Bedse Caves is in the Pune district of Maharashtra.
These caves are an absolute delight for history buffs and nature enthusiasts alike.
Let’s start with the most popular cave, the Chaitya or prayer hall. It’s so huge that you can pray to Buddha and to hold good number of monks in action there.
But beware, they might try to convert you to Buddhism with their powerful chants and calming demeanor.
Moving on to the less popular Vihara or the monastery, which apparently was where the Bhiku or Buddhist monks lived during the rainy season. I guess that’s why they call it the “Rain Caves.”
The entrance to the caves is adorned with sculptures of animals and deities. If you’re an animal lover, you might feel right at home here. But, that are sculptures on the cave, you can’t ride the elephants or bulls, no matter how much you beg.
The intricate carvings inside the caves are a sight to cheer, and the best time to visit is early morning to catch them in the perfect sunlight. But be warned, the five columns adorned with jewels might make you feel underdressed.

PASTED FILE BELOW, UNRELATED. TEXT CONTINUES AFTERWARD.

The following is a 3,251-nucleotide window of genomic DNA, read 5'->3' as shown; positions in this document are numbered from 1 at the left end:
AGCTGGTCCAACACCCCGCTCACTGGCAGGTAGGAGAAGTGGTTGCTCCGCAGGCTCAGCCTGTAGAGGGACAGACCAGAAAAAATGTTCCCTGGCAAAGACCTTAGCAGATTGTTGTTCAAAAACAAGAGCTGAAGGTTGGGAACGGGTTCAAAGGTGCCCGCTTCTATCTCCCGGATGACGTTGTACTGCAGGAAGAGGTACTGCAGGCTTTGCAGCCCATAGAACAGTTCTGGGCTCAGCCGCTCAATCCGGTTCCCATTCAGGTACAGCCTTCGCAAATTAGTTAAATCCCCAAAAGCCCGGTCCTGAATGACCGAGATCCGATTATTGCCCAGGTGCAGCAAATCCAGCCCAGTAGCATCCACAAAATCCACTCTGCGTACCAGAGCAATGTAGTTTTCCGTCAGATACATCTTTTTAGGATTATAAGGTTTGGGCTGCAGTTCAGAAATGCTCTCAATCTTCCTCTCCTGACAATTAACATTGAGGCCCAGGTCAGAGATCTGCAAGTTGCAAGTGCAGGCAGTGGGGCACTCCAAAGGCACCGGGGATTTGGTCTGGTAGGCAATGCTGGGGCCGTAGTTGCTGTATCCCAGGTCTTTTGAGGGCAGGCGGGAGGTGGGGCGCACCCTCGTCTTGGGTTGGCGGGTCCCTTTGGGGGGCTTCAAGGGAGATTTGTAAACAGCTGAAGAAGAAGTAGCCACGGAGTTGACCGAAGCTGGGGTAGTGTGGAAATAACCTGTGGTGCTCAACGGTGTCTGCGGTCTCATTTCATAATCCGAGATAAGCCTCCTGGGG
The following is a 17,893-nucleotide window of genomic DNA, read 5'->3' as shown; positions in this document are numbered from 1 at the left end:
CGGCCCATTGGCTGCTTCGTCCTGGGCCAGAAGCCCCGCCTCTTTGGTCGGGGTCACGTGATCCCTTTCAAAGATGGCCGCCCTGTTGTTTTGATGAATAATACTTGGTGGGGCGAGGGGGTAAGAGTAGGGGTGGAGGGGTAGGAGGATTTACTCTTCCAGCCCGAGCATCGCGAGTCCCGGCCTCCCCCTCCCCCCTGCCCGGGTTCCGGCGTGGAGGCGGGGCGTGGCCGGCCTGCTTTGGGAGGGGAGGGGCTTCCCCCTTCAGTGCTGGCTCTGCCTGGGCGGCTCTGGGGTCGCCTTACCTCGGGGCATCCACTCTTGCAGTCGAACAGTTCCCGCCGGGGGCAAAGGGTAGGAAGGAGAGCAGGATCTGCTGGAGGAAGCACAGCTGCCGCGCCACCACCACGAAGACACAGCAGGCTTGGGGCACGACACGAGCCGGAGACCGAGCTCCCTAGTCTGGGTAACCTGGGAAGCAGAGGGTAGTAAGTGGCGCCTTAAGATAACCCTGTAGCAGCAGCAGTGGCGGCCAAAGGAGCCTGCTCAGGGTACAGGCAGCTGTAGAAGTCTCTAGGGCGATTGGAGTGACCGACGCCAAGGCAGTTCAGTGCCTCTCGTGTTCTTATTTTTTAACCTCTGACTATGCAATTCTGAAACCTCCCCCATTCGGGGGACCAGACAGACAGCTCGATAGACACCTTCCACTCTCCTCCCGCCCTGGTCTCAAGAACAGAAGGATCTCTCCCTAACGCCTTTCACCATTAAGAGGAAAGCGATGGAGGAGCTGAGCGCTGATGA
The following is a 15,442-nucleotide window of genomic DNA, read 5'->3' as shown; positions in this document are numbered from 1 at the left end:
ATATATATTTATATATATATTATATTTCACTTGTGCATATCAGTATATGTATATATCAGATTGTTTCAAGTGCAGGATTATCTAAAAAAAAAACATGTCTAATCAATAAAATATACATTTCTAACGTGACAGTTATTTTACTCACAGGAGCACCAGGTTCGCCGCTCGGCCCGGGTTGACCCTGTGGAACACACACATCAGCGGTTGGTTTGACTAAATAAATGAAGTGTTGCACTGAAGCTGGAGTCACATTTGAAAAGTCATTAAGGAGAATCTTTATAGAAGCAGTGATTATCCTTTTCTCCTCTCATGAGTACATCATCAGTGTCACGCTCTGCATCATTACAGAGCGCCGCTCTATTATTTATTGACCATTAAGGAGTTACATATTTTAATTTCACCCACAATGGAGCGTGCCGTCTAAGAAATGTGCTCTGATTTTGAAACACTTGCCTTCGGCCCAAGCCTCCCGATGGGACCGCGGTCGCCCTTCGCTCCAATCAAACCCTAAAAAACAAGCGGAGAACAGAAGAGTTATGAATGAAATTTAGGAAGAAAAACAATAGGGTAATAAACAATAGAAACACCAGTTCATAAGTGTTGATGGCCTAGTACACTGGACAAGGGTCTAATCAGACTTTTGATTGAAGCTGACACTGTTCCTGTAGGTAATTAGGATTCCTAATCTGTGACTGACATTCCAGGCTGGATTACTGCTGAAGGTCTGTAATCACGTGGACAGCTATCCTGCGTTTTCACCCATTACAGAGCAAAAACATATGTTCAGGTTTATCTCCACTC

If you’re feeling adventurous, you can also visit the nearby forts of Visapur, Lohagad, Tikona and Tung forts. But make sure you’re in good shape because these forts are not for the faint of heart.
Finally, the history! The Bedse Caves were constructed during the reign of the Great Ashoka ruler, who built numerous Buddhist monasteries to atone for his past mistakes.
In conclusion, the Bedse Caves are an absolute must-visit for anyone who loves history, nature. And don’t forget to visit between 8 a.m. and 1 p.m. to catch all the action.
There are two main caves. The best known cave is the chaitya (prayer hall – Cave 7) with a comparatively large stupa, the other cave is the monastery or vihara (Cave 11). They are marked by a profusion of decorative gavaksha or chaitya arch motifs.